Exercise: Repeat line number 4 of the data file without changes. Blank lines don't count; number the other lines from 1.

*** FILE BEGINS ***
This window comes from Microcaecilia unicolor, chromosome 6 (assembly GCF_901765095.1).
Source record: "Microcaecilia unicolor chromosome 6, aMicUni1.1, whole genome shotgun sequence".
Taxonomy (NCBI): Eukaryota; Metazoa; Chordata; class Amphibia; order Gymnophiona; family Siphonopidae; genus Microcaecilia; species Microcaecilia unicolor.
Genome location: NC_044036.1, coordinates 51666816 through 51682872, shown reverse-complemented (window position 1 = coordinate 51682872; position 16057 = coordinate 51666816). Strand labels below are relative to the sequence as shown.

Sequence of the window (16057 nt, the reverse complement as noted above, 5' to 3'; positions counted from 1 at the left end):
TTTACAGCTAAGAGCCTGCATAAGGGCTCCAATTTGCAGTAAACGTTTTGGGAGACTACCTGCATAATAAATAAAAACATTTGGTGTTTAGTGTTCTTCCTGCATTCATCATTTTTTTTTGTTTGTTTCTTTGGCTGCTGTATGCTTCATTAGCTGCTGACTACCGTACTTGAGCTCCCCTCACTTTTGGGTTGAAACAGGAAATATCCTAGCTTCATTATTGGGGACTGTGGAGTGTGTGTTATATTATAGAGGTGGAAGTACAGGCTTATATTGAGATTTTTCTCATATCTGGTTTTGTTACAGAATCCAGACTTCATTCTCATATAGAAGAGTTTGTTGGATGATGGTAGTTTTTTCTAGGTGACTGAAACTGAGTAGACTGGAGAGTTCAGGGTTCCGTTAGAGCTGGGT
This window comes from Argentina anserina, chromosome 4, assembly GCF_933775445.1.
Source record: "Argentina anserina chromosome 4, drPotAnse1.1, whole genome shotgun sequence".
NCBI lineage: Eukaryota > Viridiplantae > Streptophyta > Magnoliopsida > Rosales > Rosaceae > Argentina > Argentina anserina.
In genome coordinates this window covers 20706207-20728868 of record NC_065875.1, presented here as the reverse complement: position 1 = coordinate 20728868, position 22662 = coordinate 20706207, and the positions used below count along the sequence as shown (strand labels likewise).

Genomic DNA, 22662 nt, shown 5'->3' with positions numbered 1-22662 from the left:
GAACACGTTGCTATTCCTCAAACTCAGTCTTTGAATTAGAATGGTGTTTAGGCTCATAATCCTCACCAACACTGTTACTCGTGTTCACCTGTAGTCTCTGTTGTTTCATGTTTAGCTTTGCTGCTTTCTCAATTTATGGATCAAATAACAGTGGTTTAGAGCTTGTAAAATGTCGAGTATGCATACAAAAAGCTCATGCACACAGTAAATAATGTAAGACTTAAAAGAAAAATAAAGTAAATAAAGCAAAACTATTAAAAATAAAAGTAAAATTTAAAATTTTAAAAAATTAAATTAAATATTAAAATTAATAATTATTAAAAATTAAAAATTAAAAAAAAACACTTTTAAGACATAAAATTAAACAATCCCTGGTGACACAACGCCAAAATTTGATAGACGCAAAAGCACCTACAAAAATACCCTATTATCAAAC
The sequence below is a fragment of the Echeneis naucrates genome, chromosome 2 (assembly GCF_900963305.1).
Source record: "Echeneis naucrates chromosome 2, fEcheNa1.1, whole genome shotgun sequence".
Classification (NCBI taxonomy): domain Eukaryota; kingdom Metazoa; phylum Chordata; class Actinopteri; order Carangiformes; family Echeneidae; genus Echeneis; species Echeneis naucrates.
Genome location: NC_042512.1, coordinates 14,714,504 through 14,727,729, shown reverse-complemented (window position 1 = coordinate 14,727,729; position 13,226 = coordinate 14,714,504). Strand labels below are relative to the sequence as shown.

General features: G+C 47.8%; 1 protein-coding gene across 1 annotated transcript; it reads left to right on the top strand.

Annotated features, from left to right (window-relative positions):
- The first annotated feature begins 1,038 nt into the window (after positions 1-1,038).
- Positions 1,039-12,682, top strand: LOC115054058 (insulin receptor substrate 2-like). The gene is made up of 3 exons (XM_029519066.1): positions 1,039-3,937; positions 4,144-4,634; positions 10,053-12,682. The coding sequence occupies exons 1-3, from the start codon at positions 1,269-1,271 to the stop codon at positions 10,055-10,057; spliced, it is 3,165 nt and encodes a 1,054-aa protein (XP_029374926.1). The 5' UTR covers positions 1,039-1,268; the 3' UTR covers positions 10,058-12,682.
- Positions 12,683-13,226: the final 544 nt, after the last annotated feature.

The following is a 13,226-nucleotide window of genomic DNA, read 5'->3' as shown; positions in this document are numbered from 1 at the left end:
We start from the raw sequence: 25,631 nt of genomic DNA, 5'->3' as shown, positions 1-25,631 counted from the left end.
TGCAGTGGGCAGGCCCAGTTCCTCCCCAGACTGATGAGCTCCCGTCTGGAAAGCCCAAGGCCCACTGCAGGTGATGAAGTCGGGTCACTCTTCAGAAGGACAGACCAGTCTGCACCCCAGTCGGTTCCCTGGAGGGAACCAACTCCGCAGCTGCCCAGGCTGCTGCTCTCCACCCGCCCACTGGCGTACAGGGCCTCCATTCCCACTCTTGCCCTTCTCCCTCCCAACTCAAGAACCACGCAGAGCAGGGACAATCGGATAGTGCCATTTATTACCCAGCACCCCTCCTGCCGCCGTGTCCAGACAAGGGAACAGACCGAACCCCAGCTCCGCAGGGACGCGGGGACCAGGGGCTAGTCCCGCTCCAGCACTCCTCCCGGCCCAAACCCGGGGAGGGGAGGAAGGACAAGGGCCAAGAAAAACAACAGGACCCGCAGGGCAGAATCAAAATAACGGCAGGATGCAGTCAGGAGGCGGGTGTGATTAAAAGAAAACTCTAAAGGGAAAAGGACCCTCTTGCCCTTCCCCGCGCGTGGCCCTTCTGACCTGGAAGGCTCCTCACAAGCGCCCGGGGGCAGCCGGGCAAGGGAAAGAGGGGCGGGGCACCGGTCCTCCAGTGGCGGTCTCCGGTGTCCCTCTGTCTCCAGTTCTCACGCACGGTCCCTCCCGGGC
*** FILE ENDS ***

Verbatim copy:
Genome location: NC_044036.1, coordinates 51666816 through 51682872, shown reverse-complemented (window position 1 = coordinate 51682872; position 16057 = coordinate 51666816). Strand labels below are relative to the sequence as shown.